Explorer’s Lounge has certainly become my pre-dinner haunt and tonight again it is filled. The draw isn’t only the delicious cocktails, fun bartenders and the spectacular view from the floor to ceiling windows, but Paolo, Viking Sky’s talented singer/guitarist who performs favorites familiar to any baby boomer. Paolo has attracted quite a following on this sailing and tonight he has the crowd completely engaged, all of us singing along to oldies like My Girl, Country Roads and American Pie.

This evening I dine casually at the World Café buffet which, to be honest, offers many of the same dishes served at The Restaurant…and, in fact, more, including a wide selection of delectable sushi glittering like jewels from their display case. That’s what I’ll do: I’ll keep it light tonight with a main course of seaweed and sushi so I won’t feel too guilty if I indulge in one of World Café’s ten flavors of gelato for dessert…coconut and coffee, please!

What’s this? I check my daily program and see that Paolo is doing a show at Torshavn, an intimate club-like venue on deck 2 so instead of checking out that evening’s production show, I head to Torshavn for Paolo’s set and find it differs completely from his earlier one at Explorer’s Lounge. The guy has an endless repertoire!

At 11:30, the sun is still visible when I return to my suite so, before falling asleep, I take a moment to thank God—and Viking—for the impenetrable black out curtains that cover the windows to my veranda.


I am on my veranda and the beauty of Seydisfjordur is staggering: Snow-topped mountains, verdant rolling hills scattered with flowing waterfalls and little groups of colorful wooden houses. As sundrenched as Akureyri was yesterday, today threatens rain and wind and the chill cuts through my bathrobe.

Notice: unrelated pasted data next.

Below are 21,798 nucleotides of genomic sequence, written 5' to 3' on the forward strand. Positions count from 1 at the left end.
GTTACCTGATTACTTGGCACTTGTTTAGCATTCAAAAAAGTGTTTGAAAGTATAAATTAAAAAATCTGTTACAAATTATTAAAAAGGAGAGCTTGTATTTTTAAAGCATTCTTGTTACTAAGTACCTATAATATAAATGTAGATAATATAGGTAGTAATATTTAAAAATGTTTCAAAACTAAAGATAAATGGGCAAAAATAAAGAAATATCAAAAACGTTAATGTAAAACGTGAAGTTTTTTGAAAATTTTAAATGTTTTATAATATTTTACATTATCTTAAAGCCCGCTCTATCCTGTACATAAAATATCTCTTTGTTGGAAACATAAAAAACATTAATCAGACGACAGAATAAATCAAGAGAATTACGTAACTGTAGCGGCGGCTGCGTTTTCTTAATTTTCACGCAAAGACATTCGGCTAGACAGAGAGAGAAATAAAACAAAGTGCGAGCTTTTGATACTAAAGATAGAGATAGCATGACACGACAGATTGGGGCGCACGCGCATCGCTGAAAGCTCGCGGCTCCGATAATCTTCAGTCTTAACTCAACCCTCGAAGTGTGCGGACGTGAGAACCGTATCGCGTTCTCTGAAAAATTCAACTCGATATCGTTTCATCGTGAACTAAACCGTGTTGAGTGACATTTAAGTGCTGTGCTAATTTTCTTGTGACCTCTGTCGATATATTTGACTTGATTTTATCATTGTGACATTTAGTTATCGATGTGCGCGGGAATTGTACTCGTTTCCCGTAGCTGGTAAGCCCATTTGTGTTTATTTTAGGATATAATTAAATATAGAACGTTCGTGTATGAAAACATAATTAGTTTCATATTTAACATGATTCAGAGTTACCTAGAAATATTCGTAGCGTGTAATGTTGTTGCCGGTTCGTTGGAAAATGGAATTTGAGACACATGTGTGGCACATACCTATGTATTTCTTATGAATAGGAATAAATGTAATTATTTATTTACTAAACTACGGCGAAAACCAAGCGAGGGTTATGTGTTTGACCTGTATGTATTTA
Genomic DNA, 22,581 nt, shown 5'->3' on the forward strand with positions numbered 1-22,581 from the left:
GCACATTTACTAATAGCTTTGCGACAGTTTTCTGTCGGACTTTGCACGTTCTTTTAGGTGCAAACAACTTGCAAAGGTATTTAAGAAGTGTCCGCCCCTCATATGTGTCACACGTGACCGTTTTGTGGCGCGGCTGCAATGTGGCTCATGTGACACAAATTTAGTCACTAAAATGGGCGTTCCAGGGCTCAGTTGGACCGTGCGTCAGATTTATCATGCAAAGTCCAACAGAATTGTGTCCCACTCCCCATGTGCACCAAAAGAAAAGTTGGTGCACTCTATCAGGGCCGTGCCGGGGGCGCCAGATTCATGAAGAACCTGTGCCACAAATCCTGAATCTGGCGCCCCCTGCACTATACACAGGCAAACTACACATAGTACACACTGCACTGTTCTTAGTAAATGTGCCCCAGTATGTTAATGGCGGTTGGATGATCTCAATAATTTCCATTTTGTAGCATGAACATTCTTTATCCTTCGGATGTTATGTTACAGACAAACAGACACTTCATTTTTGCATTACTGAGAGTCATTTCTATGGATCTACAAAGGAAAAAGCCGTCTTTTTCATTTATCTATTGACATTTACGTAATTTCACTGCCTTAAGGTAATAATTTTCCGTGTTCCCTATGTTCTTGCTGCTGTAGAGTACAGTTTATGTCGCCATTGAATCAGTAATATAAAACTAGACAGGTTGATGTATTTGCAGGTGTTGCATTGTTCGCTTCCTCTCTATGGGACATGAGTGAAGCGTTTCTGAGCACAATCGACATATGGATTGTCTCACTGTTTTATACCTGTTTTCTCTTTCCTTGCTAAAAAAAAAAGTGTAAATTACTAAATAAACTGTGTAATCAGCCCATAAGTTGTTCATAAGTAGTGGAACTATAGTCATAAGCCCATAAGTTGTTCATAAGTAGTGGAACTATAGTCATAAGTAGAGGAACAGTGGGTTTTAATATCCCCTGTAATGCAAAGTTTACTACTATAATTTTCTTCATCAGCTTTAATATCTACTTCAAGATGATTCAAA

A leisurely breakfast at World Cafe begins what should be a relaxing morning and afternoon with my Vok Baths shore excursion not departing until 7:00 p.m. this evening.  I settle into a deck chair and sit, mesmerized by the beauty of the landscape.

My solitude is suddenly shattered by an eye-opening announcement: All guests are to remain on board until further notice. We have one case of Covid on board. The person has been identified and isolated and that contact tracing gizmo has allowed Viking Sky to track down all those who may have been in contact with him or her.

Viking Sky’s safety protocols have proven their worth.

Within minutes, tour buses return to Viking Sky and those who’d walked independently into town were also asked to return, at least one of them identified by the fact that she was wearing her contact tracing device around her neck.

The atmosphere on board is not one of panic. Most of us choose to remain in public spaces while we await the results of discussions between Viking and the local authorities: Breakfast service continues, we’re invited to a lecture in the Theater, and the crew continue their responsibilities.

Finally, the captain informs us that discussions with the local authorities were not successful. The tiny town will not permit Viking Sky’s guests ashore and the decision is made to sail on to our next port. A second announcement by the ship’s cruise director assures automatic reimbursement of all tours today and advises that a revamped daily schedule is being prepared.